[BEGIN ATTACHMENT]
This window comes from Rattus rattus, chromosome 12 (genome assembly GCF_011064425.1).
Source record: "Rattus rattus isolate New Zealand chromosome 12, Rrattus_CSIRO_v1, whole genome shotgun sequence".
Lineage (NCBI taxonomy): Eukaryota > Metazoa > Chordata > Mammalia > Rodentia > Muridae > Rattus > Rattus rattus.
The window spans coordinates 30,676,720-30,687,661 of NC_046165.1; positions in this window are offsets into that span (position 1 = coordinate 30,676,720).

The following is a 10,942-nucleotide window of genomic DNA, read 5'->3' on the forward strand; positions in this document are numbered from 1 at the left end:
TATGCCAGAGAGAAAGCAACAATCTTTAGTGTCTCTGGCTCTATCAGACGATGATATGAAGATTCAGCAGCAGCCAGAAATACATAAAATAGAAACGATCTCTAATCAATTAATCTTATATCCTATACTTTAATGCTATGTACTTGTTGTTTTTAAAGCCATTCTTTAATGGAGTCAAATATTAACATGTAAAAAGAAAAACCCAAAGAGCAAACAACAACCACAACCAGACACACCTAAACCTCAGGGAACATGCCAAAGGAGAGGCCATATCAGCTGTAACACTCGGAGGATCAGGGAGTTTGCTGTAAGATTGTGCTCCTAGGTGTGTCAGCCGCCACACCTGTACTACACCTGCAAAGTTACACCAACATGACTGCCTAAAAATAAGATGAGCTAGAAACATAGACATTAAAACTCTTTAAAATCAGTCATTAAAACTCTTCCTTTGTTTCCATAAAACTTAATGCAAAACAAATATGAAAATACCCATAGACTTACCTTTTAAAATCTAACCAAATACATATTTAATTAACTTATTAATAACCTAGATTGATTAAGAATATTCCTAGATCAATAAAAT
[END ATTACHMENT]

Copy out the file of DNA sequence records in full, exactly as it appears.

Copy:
This window comes from Rattus rattus, chromosome 12 (genome assembly GCF_011064425.1).
Source record: "Rattus rattus isolate New Zealand chromosome 12, Rrattus_CSIRO_v1, whole genome shotgun sequence".
Lineage (NCBI taxonomy): Eukaryota > Metazoa > Chordata > Mammalia > Rodentia > Muridae > Rattus > Rattus rattus.
The window spans coordinates 30,676,720-30,687,661 of NC_046165.1; positions in this window are offsets into that span (position 1 = coordinate 30,676,720).

The following is a 10,942-nucleotide window of genomic DNA, read 5'->3' on the forward strand; positions in this document are numbered from 1 at the left end:
TATGCCAGAGAGAAAGCAACAATCTTTAGTGTCTCTGGCTCTATCAGACGATGATATGAAGATTCAGCAGCAGCCAGAAATACATAAAATAGAAACGATCTCTAATCAATTAATCTTATATCCTATACTTTAATGCTATGTACTTGTTGTTTTTAAAGCCATTCTTTAATGGAGTCAAATATTAACATGTAAAAAGAAAAACCCAAAGAGCAAACAACAACCACAACCAGACACACCTAAACCTCAGGGAACATGCCAAAGGAGAGGCCATATCAGCTGTAACACTCGGAGGATCAGGGAGTTTGCTGTAAGATTGTGCTCCTAGGTGTGTCAGCCGCCACACCTGTACTACACCTGCAAAGTTACACCAACATGACTGCCTAAAAATAAGATGAGCTAGAAACATAGACATTAAAACTCTTTAAAATCAGTCATTAAAACTCTTCCTTTGTTTCCATAAAACTTAATGCAAAACAAATATGAAAATACCCATAGACTTACCTTTTAAAATCTAACCAAATACATATTTAATTAACTTATTAATAACCTAGATTGATTAAGAATATTCCTAGATCAATAAAAT